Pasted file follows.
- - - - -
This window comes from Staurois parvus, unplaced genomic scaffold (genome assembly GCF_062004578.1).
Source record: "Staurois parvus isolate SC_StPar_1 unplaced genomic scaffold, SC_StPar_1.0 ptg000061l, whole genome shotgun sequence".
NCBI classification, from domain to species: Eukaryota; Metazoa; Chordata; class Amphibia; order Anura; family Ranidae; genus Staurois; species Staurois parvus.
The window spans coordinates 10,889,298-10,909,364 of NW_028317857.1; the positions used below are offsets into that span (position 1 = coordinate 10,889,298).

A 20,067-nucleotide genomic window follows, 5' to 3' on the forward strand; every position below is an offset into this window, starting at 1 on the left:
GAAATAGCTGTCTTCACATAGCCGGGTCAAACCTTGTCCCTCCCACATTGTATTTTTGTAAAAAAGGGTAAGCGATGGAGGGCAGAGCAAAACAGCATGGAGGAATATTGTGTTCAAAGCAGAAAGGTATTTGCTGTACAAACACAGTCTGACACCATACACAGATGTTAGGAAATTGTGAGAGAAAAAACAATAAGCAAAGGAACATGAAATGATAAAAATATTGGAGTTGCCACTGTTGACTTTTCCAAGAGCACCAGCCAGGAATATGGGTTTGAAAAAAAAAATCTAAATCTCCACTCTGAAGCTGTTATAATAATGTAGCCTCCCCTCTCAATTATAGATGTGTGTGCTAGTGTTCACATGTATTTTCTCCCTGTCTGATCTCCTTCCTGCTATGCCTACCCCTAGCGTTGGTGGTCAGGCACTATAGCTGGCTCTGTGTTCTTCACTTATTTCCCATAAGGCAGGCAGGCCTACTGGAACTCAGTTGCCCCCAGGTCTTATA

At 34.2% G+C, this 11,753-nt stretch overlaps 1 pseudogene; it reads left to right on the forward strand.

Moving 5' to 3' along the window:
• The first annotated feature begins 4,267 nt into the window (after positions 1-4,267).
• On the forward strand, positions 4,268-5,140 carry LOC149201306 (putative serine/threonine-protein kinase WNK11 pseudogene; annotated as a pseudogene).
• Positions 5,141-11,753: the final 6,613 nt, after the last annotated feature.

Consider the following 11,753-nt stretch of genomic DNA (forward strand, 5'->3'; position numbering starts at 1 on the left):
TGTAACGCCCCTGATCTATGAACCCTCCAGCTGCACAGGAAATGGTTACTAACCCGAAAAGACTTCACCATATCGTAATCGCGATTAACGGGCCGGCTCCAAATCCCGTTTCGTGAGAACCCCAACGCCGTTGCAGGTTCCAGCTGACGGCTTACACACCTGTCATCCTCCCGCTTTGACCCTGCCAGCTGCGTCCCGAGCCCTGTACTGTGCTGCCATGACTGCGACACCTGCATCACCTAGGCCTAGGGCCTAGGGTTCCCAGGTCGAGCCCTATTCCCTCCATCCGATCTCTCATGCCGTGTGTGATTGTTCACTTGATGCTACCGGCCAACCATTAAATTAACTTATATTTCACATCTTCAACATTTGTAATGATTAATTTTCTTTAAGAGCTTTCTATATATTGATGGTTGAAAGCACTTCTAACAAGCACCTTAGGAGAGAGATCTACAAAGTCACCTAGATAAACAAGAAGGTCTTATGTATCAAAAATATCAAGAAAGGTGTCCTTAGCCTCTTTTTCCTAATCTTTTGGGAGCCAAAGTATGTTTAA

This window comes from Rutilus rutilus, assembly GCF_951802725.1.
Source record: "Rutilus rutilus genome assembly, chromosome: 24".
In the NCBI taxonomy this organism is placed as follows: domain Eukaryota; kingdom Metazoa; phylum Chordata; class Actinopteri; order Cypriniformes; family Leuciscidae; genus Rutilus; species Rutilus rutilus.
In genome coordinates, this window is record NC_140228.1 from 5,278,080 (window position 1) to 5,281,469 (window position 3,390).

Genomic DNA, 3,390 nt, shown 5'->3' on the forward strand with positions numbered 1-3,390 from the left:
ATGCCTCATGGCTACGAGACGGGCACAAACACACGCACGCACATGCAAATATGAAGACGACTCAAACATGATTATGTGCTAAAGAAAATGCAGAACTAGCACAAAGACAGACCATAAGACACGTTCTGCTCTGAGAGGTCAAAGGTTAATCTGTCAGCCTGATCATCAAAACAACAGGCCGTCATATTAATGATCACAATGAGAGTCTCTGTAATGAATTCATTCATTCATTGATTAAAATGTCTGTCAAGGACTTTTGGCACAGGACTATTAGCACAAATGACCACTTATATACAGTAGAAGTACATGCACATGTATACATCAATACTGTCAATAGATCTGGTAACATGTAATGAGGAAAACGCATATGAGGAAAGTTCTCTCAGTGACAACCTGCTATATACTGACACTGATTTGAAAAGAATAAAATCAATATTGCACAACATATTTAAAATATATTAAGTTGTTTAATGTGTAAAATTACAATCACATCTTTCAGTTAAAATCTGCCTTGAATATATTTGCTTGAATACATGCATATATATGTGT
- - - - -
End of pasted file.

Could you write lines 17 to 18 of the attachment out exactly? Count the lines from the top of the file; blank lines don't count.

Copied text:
In genome coordinates, this window is record NC_140228.1 from 5,278,080 (window position 1) to 5,281,469 (window position 3,390).

Genomic DNA, 3,390 nt, shown 5'->3' on the forward strand with positions numbered 1-3,390 from the left: